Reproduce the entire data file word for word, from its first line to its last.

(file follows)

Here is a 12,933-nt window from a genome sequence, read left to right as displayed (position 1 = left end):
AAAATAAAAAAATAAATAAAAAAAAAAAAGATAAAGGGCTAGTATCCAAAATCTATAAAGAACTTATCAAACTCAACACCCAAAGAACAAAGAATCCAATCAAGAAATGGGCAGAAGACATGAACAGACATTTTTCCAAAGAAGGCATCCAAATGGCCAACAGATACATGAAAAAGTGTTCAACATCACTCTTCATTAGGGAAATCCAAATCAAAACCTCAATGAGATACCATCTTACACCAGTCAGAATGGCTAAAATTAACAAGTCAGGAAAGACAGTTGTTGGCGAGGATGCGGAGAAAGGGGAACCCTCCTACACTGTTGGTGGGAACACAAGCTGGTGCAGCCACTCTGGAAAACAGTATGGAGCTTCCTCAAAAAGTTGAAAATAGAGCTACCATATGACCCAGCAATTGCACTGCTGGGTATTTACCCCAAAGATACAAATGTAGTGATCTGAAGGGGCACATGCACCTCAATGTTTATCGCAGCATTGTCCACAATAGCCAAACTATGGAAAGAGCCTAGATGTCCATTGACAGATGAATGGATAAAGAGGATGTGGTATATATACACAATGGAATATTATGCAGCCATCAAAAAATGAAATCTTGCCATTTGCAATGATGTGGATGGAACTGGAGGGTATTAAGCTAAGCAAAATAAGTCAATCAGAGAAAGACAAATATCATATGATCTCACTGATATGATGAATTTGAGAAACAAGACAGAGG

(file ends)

Here is a 12,933-nt window from a genome sequence, read left to right as displayed (position 1 = left end):
AAAATAAAAAAATAAATAAAAAAAAAAAAGATAAAGGGCTAGTATCCAAAATCTATAAAGAACTTATCAAACTCAACACCCAAAGAACAAAGAATCCAATCAAGAAATGGGCAGAAGACATGAACAGACATTTTTCCAAAGAAGGCATCCAAATGGCCAACAGATACATGAAAAAGTGTTCAACATCACTCTTCATTAGGGAAATCCAAATCAAAACCTCAATGAGATACCATCTTACACCAGTCAGAATGGCTAAAATTAACAAGTCAGGAAAGACAGTTGTTGGCGAGGATGCGGAGAAAGGGGAACCCTCCTACACTGTTGGTGGGAACACAAGCTGGTGCAGCCACTCTGGAAAACAGTATGGAGCTTCCTCAAAAAGTTGAAAATAGAGCTACCATATGACCCAGCAATTGCACTGCTGGGTATTTACCCCAAAGATACAAATGTAGTGATCTGAAGGGGCACATGCACCTCAATGTTTATCGCAGCATTGTCCACAATAGCCAAACTATGGAAAGAGCCTAGATGTCCATTGACAGATGAATGGATAAAGAGGATGTGGTATATATACACAATGGAATATTATGCAGCCATCAAAAAATGAAATCTTGCCATTTGCAATGATGTGGATGGAACTGGAGGGTATTAAGCTAAGCAAAATAAGTCAATCAGAGAAAGACAAATATCATATGATCTCACTGATATGATGAATTTGAGAAACAAGACAGAGG